CDC: Lab workers must guard against unknown pathogens
Atlanta – Multiple cases of melioidosis – a bacterial infection that has potentially fatal consequences – reinforce the need for researchers in laboratories to follow proper safety procedures when working with unknown pathogens, according to the Centers for Disease Control and Prevention.
A new analysis of melioidosis cases from 2008 to 2013 in the United States revealed at least two incidents involving workplace exposure, CDC said.
Melioidosis is caused by the bacterium Burkholderia pseudomallei, which is found in tropical climates and can affect humans as well as animals. CDC analyzed 37 confirmed cases of melioidosis during the five-year research period. About 64 percent of the cases involved people who had traveled to tropical regions, and two incidents involved workplace exposure.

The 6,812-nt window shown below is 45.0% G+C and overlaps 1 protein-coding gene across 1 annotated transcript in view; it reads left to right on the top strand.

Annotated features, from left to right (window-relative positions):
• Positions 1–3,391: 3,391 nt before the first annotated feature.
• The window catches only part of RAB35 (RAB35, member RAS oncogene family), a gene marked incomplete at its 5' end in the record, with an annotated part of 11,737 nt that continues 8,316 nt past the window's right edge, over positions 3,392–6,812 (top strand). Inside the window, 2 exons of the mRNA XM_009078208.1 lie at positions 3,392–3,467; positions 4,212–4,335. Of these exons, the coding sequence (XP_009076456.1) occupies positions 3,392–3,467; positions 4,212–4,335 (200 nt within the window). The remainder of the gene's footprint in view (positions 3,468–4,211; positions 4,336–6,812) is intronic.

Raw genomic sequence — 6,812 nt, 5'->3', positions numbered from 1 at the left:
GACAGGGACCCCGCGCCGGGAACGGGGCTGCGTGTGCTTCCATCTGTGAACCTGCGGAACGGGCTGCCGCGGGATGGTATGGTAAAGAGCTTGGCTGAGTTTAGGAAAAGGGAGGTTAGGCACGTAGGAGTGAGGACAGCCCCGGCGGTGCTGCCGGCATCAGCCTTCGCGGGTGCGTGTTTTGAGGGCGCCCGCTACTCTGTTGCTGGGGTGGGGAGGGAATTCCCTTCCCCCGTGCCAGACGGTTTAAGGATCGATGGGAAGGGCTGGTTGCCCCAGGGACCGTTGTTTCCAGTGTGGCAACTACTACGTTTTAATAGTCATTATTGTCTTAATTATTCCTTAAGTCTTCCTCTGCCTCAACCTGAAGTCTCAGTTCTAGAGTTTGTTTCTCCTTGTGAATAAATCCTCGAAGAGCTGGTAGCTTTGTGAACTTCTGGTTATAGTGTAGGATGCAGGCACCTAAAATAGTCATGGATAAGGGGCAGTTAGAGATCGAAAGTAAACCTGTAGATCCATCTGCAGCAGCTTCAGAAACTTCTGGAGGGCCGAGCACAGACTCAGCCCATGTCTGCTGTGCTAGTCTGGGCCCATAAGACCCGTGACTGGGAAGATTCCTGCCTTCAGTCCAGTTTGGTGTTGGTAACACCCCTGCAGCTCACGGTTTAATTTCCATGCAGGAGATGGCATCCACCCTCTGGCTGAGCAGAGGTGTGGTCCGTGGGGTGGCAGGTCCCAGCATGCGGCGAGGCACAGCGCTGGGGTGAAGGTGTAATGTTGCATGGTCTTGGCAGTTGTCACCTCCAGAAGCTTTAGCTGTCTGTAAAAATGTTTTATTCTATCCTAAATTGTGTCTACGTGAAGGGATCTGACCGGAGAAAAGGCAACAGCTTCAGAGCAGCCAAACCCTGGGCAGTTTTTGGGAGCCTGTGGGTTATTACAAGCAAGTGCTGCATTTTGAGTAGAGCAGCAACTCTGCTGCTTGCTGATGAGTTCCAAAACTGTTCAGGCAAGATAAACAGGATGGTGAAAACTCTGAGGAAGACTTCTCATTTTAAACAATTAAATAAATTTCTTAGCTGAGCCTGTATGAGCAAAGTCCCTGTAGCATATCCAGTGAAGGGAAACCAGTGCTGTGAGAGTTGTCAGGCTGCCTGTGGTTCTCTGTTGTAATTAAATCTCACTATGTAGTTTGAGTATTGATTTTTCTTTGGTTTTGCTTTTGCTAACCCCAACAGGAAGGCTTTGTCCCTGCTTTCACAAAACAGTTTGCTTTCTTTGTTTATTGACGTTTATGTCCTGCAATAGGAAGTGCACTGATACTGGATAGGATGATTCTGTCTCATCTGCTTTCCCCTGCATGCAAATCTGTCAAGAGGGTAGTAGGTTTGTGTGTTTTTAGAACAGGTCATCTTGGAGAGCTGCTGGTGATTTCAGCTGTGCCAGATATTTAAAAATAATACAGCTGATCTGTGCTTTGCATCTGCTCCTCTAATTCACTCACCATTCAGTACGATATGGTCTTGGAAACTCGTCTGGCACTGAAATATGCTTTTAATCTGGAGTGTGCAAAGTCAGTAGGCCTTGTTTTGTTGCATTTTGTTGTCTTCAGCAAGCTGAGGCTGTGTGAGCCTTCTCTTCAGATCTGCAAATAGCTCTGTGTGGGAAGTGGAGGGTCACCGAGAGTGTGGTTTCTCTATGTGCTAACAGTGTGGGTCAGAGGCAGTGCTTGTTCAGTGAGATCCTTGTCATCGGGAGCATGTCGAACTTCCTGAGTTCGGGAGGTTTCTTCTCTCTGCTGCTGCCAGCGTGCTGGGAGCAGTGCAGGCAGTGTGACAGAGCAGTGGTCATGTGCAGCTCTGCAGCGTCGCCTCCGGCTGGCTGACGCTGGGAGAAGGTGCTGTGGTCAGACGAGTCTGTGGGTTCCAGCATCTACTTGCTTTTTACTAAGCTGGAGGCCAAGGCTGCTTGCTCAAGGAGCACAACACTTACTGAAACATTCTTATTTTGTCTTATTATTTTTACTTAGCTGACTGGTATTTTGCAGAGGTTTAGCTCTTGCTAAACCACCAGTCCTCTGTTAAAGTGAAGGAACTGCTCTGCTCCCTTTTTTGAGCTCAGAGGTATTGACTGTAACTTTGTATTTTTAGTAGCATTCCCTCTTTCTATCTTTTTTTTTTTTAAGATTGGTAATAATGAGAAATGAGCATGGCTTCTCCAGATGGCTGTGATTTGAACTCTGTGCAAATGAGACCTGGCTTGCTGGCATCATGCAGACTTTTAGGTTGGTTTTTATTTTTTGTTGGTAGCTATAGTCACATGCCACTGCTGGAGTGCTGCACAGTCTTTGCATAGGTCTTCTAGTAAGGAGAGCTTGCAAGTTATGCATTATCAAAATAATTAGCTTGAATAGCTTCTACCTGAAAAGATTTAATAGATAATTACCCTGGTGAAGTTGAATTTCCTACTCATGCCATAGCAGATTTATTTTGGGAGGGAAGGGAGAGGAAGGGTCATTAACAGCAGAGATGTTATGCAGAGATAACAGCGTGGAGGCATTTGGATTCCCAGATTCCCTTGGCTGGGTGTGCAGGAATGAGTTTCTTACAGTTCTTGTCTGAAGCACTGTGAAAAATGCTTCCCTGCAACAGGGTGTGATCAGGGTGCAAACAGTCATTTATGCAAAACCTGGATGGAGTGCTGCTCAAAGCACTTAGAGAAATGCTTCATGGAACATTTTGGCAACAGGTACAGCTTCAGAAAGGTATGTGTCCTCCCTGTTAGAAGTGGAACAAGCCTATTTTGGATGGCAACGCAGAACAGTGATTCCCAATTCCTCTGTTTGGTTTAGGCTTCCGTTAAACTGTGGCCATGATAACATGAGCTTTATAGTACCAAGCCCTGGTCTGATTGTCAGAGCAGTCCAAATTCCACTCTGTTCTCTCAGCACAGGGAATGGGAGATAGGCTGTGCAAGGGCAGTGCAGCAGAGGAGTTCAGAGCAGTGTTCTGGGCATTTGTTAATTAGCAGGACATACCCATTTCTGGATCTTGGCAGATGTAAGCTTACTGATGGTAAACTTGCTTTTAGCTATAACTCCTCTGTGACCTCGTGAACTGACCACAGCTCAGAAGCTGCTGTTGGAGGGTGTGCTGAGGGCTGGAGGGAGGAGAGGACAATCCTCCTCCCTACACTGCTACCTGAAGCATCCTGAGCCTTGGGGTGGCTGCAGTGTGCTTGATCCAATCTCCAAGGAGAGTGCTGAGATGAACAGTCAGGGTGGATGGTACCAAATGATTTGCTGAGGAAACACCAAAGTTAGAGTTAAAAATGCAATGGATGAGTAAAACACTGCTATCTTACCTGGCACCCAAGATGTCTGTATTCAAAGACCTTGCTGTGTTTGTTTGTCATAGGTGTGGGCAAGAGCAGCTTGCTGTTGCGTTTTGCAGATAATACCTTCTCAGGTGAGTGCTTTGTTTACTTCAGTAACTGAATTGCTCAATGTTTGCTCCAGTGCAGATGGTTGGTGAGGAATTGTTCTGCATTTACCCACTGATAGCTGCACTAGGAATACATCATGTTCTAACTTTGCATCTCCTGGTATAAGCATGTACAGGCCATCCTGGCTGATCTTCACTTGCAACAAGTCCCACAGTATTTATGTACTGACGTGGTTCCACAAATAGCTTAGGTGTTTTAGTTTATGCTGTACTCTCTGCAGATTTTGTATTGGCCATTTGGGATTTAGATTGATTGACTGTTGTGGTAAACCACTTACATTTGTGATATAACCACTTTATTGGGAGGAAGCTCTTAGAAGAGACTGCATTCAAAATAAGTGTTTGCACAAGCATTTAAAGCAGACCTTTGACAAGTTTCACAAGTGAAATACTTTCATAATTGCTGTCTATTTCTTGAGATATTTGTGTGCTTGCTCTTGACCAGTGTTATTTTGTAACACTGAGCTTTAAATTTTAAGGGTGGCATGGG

While performing follow-up laboratory diagnostics, the agency found that 261 workers were at risk of exposure. Of that group, 16 percent had high-risk exposures, 50 percent had low-risk exposures and 34 percent had undetermined exposure levels.
CDC said laboratory workers should wear proper personal protective equipment when working with unknown pathogens. The agency also recommended that all possible workplace exposures be reported voluntarily to CDC’s Bacterial Special Pathogens Branch.
The study was published in the July 3 edition of CDC’s Morbidity and Mortality Weekly Report.